Sheet. White is the most obvious shade to use, being completely neutral. However, especially if you’re doing portrait photography, you may want to try a slightly off-color shade of white for a warmer feel.
If you do not have any white sheets, and/or don’t want to buy one expressly for the purposes of a photography prop, check out second-hand shops. A few stains or holes here and there certainly won’t ruin the overall effect, though it might not make you appear particularly professional.
Natural Lighting. There’s nothing quite like a sunny day!
Here’s the tricky bit.
A sheet obviously can’t support itself, so you need to come up with a means of supporting it. Preferably, this can just be a friend of yours with a bit of height on their side, which is both easily adjustable with a little communication, and mobile, as your friend will likely have legs that they can walk around with. Otherwise, you might need to get creative with strings and existent supports or tripods.
The beauty of using a sheet is that it doubles both as a reflector and a diffuser, as well as being a handy background. Vary the positioning of the subject relative to the sheet to use it in its different capacities.
As a reflector, the sheet should be situated such that it will bounce the light back at the model at the desired angle. The model could sit or otherwise pose upon it, for instance, so that the light bounces up at their face and eliminates unsightly wrinkles. Or, if you position the model in the shade, the light could be reflected from a patch of sun onto the model’s face and thus bring in some much needed dynamism.
As a diffuser, the sheet needs to be placed directly between the model and the light. This will soften the harsh contrast between sunlight and shadow that occurs on a sunny day, and will create a generally more pleasing picture. Different weaves will diffuse the light differently, so you may want to try a few different sheets out to get the desired effect.
As a background, the sheet will provide a wonderful glow to the image, as well as providing a simple, minimalist background with beautiful natural lighting. Be careful to also reflect/diffuse light into the model’s face if you do this, creating a close semicircle around the model, as otherwise it may appear too dark relative to the background.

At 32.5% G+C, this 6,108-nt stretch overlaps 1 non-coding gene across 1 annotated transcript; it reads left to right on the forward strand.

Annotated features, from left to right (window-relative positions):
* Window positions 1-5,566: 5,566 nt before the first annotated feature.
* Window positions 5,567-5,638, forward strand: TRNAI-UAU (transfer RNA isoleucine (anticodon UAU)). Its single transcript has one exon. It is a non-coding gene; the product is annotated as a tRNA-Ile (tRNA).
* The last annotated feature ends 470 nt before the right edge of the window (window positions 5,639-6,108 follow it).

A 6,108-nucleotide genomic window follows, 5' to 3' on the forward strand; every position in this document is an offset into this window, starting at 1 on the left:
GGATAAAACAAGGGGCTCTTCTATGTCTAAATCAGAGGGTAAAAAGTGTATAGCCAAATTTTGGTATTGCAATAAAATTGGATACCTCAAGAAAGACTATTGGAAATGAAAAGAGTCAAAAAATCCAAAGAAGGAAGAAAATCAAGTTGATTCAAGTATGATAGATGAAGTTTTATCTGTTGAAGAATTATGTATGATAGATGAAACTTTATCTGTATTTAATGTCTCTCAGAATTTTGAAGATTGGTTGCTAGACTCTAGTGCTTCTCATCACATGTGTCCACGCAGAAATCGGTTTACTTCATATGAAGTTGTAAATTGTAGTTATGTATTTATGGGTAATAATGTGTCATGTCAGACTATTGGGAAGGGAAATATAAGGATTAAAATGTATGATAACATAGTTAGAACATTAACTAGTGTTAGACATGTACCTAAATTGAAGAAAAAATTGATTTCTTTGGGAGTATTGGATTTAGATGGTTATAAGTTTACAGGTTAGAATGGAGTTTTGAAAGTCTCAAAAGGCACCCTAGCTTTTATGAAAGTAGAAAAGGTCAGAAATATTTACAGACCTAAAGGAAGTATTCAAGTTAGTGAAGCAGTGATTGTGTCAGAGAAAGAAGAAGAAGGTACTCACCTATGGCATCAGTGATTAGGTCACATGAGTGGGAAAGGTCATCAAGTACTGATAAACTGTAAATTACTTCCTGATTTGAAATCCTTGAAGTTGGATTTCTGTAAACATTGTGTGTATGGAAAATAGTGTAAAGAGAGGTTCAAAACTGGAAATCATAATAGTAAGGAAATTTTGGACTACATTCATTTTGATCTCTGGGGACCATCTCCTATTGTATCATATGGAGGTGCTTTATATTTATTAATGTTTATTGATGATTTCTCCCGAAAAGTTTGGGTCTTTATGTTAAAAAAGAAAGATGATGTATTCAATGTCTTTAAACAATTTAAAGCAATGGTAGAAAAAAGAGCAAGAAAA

Variations & Resources
Of course, you can get a bit creative with the sheet. It doesn’t need to be a neutral tone. Try using sumptuous reds or deep greens that harmonize or contrast with the subject of the portrait. Or, if you want to impart a particular mood upon the shoot, you can use printed sheets in the background with designs like faded paisleys to impart a sense of nostalgia, or bright polka dots for a bit of fun.
There are other materials you can experiment with, of course, in you’re in an innovative mood and don’t feel like this sheet quite cuts it. More properly reflective materials can provide a less diffuse lighting effect, such as aluminum foil, though this will require some innovation with regards to framing to make a proper DIY reflector. Sun shields from car windshield work well, for instance. Consider using naturally stiff materials like foam board, particularly white foamboard. Some photographers have even bounced light off of their own white t-shirts as a reflector! There are many possibilities to explore.
For an excellent brainstorm on some techniques associated with using a sheet as a reflector, check out this tutorial from Digital Photography School. The comments afterwards also provide many interesting ideas.